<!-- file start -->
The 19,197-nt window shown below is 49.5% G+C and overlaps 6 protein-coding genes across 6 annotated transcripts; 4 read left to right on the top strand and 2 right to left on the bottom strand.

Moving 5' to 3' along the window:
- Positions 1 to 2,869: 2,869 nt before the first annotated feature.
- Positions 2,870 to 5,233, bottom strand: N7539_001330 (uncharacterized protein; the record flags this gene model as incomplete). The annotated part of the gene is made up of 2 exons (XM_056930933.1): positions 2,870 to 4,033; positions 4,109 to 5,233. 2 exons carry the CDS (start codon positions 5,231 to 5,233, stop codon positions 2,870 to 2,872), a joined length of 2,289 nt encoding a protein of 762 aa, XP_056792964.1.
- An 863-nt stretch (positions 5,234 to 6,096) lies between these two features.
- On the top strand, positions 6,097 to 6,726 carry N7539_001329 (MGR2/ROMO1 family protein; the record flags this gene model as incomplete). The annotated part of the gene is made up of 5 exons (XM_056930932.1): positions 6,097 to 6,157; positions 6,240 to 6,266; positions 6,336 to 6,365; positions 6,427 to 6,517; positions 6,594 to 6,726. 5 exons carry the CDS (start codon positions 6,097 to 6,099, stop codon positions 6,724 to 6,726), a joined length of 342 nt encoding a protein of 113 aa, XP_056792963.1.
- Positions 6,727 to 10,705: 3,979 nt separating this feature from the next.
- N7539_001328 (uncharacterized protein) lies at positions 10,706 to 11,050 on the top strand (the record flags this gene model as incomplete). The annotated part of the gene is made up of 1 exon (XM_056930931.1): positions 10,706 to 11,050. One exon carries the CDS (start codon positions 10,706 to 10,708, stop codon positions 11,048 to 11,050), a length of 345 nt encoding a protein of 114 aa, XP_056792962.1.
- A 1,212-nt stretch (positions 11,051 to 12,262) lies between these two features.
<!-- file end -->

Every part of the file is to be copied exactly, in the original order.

The 19,197-nt window shown below is 49.5% G+C and overlaps 6 protein-coding genes across 6 annotated transcripts; 4 read left to right on the top strand and 2 right to left on the bottom strand.

Moving 5' to 3' along the window:
- Positions 1 to 2,869: 2,869 nt before the first annotated feature.
- Positions 2,870 to 5,233, bottom strand: N7539_001330 (uncharacterized protein; the record flags this gene model as incomplete). The annotated part of the gene is made up of 2 exons (XM_056930933.1): positions 2,870 to 4,033; positions 4,109 to 5,233. 2 exons carry the CDS (start codon positions 5,231 to 5,233, stop codon positions 2,870 to 2,872), a joined length of 2,289 nt encoding a protein of 762 aa, XP_056792964.1.
- An 863-nt stretch (positions 5,234 to 6,096) lies between these two features.
- On the top strand, positions 6,097 to 6,726 carry N7539_001329 (MGR2/ROMO1 family protein; the record flags this gene model as incomplete). The annotated part of the gene is made up of 5 exons (XM_056930932.1): positions 6,097 to 6,157; positions 6,240 to 6,266; positions 6,336 to 6,365; positions 6,427 to 6,517; positions 6,594 to 6,726. 5 exons carry the CDS (start codon positions 6,097 to 6,099, stop codon positions 6,724 to 6,726), a joined length of 342 nt encoding a protein of 113 aa, XP_056792963.1.
- Positions 6,727 to 10,705: 3,979 nt separating this feature from the next.
- N7539_001328 (uncharacterized protein) lies at positions 10,706 to 11,050 on the top strand (the record flags this gene model as incomplete). The annotated part of the gene is made up of 1 exon (XM_056930931.1): positions 10,706 to 11,050. One exon carries the CDS (start codon positions 10,706 to 10,708, stop codon positions 11,048 to 11,050), a length of 345 nt encoding a protein of 114 aa, XP_056792962.1.
- A 1,212-nt stretch (positions 11,051 to 12,262) lies between these two features.